to syllabus

Week VIII: 19 Oct.  Alexander I

                            Assignment:  R&S, pp. 279-300; Dmyt. pp. 153-165, 175-199, 201-233

                            Midterm II Due.

R&S, pp. 279-300 (Ch. 25):

What do the authors tell us about historians' views of Emperor Alexander I?  Is there a historical consensus about his personality and the legacy of his reign?  Explain.


What do the authors consider most important to understand about Alexander's youth and his character?


How had educated Russian's reacted to Alexander's accession to the throne and why?



What sorts of reform ideas did Alexander's advisors suggest in the first years of his reign and what became of these plans?  In particular, what do the authors tell us about the work of Alexander's "Unofficial Committee"?



Who was Mikhail Speranskii?


What practical reforms actually were implemented in under Alexander I in 1800-1812 and how do these relate to the reform ideas considered (but not adopted) in 1807-1812?  Focus in particular on this--how did the reorganization of government administration in 1802 and 1810 and Speranskii's draft proposal for a constitution relate to earlier conceptions of reform under Peter I and Catherine II?  What sort of conception of society underlay these reform ideas, what sort of constitutional state did they envision, and to what extent did they infer limitations on autocracy?



Did other constitution reform proposals offered to Alexander I propose limiting the Tsar's autocratic powers?  Explain.



Briefly outline the changes in Russia's policy regarding Napoleonic France between 1800 and 1812 (before the war of 1812!).  And how, during this period, had Russia expanded its own borders?



What sorts of tensions finally led to war between France and Russia in 1812? 


How do the authors explain Russia's eventual victory (and Napoleon's defeat!) in that war?


What characterized Russia's foreign policy towards Europe after 1812?  To answer this, consider these sub-questions" a) What had been Alexander I's expectations of the peace, and were they met? b) What were the Holy Alliance, the Quadruple Alliance, the Quintuple Alliance, and the "Congress System"?   c) How and under what circumstances did Russia intervene in European affairs in 1815-1825?



Who was Alexis Arakcheev, with what policies is he associated, and why do the authors argue that his influence is symptomatic of the second half of Alexander I's reign?



Who was Alexander Golitsyn, with what policies is he associated, and why do the authors argue that his influence is symptomatic of the second half of Alexander I's reign?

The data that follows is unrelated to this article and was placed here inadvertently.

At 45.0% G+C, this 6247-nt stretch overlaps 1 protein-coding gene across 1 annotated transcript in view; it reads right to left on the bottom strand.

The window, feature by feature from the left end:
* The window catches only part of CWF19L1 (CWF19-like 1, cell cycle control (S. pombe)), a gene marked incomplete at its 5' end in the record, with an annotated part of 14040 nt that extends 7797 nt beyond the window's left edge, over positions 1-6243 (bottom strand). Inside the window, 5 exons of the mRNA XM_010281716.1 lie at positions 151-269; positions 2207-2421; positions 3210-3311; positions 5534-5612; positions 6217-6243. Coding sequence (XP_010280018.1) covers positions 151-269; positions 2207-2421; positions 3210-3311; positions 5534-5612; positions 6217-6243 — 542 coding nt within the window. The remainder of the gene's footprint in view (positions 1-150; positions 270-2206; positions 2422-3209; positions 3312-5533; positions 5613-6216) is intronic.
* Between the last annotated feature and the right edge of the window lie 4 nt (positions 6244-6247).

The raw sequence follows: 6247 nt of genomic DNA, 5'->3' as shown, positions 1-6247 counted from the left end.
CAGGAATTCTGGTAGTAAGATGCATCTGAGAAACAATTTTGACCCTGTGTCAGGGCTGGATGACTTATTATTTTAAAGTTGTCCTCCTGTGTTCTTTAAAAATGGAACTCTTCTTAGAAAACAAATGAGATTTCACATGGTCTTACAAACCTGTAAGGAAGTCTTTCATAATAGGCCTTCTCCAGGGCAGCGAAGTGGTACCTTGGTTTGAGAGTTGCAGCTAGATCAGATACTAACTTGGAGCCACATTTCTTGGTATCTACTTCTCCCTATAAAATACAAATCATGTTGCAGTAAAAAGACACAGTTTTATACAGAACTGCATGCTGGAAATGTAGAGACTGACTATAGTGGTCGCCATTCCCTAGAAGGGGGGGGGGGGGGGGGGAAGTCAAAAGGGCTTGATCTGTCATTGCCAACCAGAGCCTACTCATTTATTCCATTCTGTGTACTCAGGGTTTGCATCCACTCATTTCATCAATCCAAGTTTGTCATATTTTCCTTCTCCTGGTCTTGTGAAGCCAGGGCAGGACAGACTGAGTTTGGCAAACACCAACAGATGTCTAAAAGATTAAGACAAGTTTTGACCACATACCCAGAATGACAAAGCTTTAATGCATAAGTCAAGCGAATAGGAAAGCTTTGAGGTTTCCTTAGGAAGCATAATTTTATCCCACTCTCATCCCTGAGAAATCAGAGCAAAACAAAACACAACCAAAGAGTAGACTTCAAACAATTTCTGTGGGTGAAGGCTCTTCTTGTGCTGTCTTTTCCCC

Who were the Decembrists, what did they want, what kinds of organizations had they formed, and how did they attempt to take power?




What happened to the Decembrist Rebellion?



Dmyt. pp. 153-165, 175-199, 201-233:

***Czartoryski's account of the Events Surrounding the Assassination of Paul, 1801(pp. 153-165)

What does Czartoryski's account tell us of Alexander I's knowledge of the plot against his father Emperor Paul and his reaction to Paul's murder?


How does Czartoryski explain the reasons that Paul was unpopular and how does he describe the conspirators against Paul?



Did the coup go smoothly?  How is it that Paul ended up murdered? 




What became of those tied directly to Paul's murder?


According to Czartoryski, what impact did the assassination have on the fist years of Alexander I's reign?  Explain.



***The Franco-Russian Arrangements at Tilist, 1807 (pp. 175-183)

The "public" portions of this treaty are long and complex.  Who do you think gained most from this agreement and why?  (Put another way, what advantages did it give to France, what advantages did it give to Russia, and which side seemed to gain more advantages?)


Who seems to have gained the most from the Secret Articles of 7 July 1807, and why might these have been kept secret?


What was the driving rationale behind the secret alliance of July 1807?


Given what you've read, was this likely to be a stable and long-lasting agreement?  Explain.



***Speranskii's Proposed Brief Outline of State Organization, 1809.

How would Speranskii's proposed constitution divide up government functions?  


What would be the functions of the State Council, who would its members be chosen, and who would serve on it?


What would be the functions of the State Duma, how would its members be chosen, and who would serve on it?


What would be the functions of the Senate, how would its members be chosen, and who would serve on it?


What main functional divisions would this plan create among the state ministries, and how would the spheres of activity for each ministry be determined?


How would township (volost) duma members be chosen, who would be eligible to serve, and what would be their function?  What about the county (okrug) dumas?  The provincial (guberniia) dumas?  And how would all this be linked to the central government administration?



Would the dumas elect the local government executive offices?  Explain. What would be the functions of these executives?



OK--In the questions on R&S, I suggested that we could understand constitutional reform measures under Alexander I and being similar in principle to reforms under Peter I and Catherine II.  What evidence in this document supports the contention that Alexander (and Speranskii) understood the constitution as creating a more efficient, "well ordered state" [what M. Raeff calls the "well-ordered police state" without in any way reducing the Tsar's autocratic power?